A 47-year-old female patron who attended Soca Glow at Pigeon Point Heritage Park, Tobago, on Friday night, suffered head injuries after two of the scaffolding towers that were erected at the venue, collapsed during gusty winds and rain after the fete.
The woman, from Trinidad, was taken to the Scarborough General Hospital by fire service officers and is being closely monitored.
Soca Glow was part of the Great Fete weekend, a six-day beach party, which began on July 27 at Canoe Bay. It ends on August 1, Emancipation Day.
Friday’s cast included soca artistes Adana, Ding Dong, Farmer Nappy, Nessy Preppy, Lyrical and Nailah Blackman. They were to be backed up by the A Team Band.
The event was dedicated to late soca artiste Dexter “Blaxx” Stewart, who died of covid19 in March.
Assistant Chief Fire Officer, Tobago, David Thomas, told Sunday Newsday the incident occurred about 8.10 am on Saturday.
“Two of the scaffolding towers that were constructed at the venue fell due to the high wind and rain that affected the area just after the fete was stopped by police around 8 o’clock.”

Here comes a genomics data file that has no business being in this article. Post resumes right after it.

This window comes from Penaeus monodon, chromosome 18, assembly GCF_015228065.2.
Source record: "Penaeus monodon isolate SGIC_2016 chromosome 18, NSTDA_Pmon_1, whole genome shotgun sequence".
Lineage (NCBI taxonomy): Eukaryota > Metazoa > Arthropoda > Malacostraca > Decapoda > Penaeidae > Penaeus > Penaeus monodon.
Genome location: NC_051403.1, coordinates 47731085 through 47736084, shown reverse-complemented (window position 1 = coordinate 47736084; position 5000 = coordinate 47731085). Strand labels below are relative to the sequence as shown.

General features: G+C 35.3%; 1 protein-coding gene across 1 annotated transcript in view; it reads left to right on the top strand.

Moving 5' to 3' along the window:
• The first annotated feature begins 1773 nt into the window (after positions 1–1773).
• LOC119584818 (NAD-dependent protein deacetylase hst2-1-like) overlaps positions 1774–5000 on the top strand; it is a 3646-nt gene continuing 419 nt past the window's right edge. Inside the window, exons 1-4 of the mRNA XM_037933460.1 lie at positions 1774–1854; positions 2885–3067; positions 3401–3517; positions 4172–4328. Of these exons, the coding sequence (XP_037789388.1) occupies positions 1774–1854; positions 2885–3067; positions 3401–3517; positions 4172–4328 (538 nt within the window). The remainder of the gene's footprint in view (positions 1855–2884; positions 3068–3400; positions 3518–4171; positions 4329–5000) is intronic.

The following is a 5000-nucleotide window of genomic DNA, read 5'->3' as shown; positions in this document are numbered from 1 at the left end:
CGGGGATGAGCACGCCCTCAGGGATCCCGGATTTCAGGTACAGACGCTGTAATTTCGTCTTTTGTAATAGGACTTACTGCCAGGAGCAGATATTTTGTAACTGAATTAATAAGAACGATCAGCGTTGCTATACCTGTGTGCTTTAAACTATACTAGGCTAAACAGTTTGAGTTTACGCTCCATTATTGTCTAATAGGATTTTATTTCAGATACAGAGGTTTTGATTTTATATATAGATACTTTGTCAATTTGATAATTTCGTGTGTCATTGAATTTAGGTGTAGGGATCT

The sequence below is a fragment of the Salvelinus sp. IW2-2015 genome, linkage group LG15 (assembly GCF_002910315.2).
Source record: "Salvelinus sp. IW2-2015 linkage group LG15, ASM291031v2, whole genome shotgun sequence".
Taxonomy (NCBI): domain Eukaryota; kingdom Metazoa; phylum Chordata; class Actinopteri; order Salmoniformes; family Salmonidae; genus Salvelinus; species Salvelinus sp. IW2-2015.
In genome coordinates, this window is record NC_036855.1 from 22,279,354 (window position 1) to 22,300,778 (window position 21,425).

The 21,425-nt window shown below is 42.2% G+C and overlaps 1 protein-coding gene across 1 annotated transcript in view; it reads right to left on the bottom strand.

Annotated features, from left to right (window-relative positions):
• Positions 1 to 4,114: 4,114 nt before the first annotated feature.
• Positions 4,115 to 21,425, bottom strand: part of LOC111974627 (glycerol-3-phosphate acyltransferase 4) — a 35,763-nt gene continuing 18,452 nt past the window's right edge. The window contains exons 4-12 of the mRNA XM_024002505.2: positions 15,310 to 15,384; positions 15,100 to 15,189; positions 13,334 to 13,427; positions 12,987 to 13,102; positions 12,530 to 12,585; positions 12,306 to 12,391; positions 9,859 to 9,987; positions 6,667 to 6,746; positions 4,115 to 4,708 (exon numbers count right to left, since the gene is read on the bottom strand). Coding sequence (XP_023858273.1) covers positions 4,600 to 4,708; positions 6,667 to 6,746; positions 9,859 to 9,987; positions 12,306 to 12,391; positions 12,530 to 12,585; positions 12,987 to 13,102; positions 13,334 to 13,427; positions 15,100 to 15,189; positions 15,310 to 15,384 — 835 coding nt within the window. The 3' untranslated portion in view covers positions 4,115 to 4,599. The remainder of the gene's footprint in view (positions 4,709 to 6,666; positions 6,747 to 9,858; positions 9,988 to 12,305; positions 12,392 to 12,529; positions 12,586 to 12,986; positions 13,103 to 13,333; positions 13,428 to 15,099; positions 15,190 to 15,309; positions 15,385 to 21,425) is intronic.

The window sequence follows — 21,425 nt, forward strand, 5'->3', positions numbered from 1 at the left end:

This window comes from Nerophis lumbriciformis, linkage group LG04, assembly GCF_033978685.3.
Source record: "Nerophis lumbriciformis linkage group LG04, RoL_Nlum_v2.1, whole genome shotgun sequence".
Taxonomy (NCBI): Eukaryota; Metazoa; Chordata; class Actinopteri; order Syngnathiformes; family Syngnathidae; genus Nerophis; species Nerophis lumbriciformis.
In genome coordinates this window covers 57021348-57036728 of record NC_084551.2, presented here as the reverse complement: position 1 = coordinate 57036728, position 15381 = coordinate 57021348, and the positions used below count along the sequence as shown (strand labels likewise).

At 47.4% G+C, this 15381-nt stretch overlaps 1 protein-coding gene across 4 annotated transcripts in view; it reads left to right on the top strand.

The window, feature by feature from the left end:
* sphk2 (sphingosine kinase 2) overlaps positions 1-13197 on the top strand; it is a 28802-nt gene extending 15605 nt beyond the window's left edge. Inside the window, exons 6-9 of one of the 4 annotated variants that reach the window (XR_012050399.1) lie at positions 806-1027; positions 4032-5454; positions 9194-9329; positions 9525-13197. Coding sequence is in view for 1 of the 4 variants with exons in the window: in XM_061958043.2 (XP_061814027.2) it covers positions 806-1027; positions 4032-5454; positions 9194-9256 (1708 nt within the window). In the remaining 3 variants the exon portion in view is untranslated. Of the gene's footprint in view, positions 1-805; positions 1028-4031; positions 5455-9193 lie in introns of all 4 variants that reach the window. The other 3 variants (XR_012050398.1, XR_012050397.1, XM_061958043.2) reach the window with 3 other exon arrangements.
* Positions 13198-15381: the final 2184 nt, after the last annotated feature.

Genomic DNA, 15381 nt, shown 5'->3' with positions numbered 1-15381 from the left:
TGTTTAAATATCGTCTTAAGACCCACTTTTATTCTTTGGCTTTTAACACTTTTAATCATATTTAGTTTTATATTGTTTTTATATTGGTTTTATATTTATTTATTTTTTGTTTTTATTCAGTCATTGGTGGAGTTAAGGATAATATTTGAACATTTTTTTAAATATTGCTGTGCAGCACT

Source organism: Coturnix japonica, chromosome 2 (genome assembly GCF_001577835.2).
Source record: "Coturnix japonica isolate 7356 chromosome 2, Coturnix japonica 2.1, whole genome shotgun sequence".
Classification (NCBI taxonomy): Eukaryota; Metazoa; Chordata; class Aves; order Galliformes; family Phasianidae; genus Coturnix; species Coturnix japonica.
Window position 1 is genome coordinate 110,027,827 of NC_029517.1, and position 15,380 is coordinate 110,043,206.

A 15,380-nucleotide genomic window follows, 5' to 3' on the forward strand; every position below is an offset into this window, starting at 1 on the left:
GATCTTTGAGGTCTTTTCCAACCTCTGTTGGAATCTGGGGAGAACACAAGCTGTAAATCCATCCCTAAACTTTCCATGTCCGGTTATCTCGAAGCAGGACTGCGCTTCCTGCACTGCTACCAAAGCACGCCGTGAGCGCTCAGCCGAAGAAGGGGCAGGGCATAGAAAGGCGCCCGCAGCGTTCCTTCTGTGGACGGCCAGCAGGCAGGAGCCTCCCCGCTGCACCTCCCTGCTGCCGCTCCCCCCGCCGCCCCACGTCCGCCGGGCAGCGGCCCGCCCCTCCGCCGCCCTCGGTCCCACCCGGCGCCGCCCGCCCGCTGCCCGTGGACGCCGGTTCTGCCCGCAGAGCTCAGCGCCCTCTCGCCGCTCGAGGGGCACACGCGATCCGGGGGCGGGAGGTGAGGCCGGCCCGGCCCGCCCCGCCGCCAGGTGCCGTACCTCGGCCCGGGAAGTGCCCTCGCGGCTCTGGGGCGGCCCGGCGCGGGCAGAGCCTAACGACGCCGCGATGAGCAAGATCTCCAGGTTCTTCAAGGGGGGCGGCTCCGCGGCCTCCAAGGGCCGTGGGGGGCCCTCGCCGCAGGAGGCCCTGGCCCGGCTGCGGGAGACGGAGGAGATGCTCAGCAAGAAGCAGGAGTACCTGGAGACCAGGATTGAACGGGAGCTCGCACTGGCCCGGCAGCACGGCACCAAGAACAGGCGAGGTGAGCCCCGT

Thomas said he planned to meet with the promoters and the structural engineer, ahead of Saturday night’s fete, which was expected to feature Jamaican dancehall artistes, Skillibeng, Skeng and Spice alongside local acts such as Yung Bredda, Toppy Boss, Jahllano and Teejah.
“I intend to ensure that we do not have a recurrence,” he said.
Thomas said an engineer checked the structure before the fete and gave clearance.
“With the coming of the weather system, the structure fell but structure itself did not fail.”
Thomas, said from his many years in the Fire Service, he believed the incident should not have occurred.
“From where I sit, I feel it is something that should not have happened because when you have professional, certified persons clearing a venue, you would not normally expect something like that to occur.”
He added, “So I don’t know if due diligence was paid to every aspect of the venue.”
Thomas said the surface on which the towers were constructed, was solid when the certification was done.
“But the type of rainfall there was at Pigeon Point would have caused that whole ground to be really saturated. This means that when the ground comes soft, you can have shifting and movement. So coupled with the heavy winds, the collapse of the structure was quite a possibility.”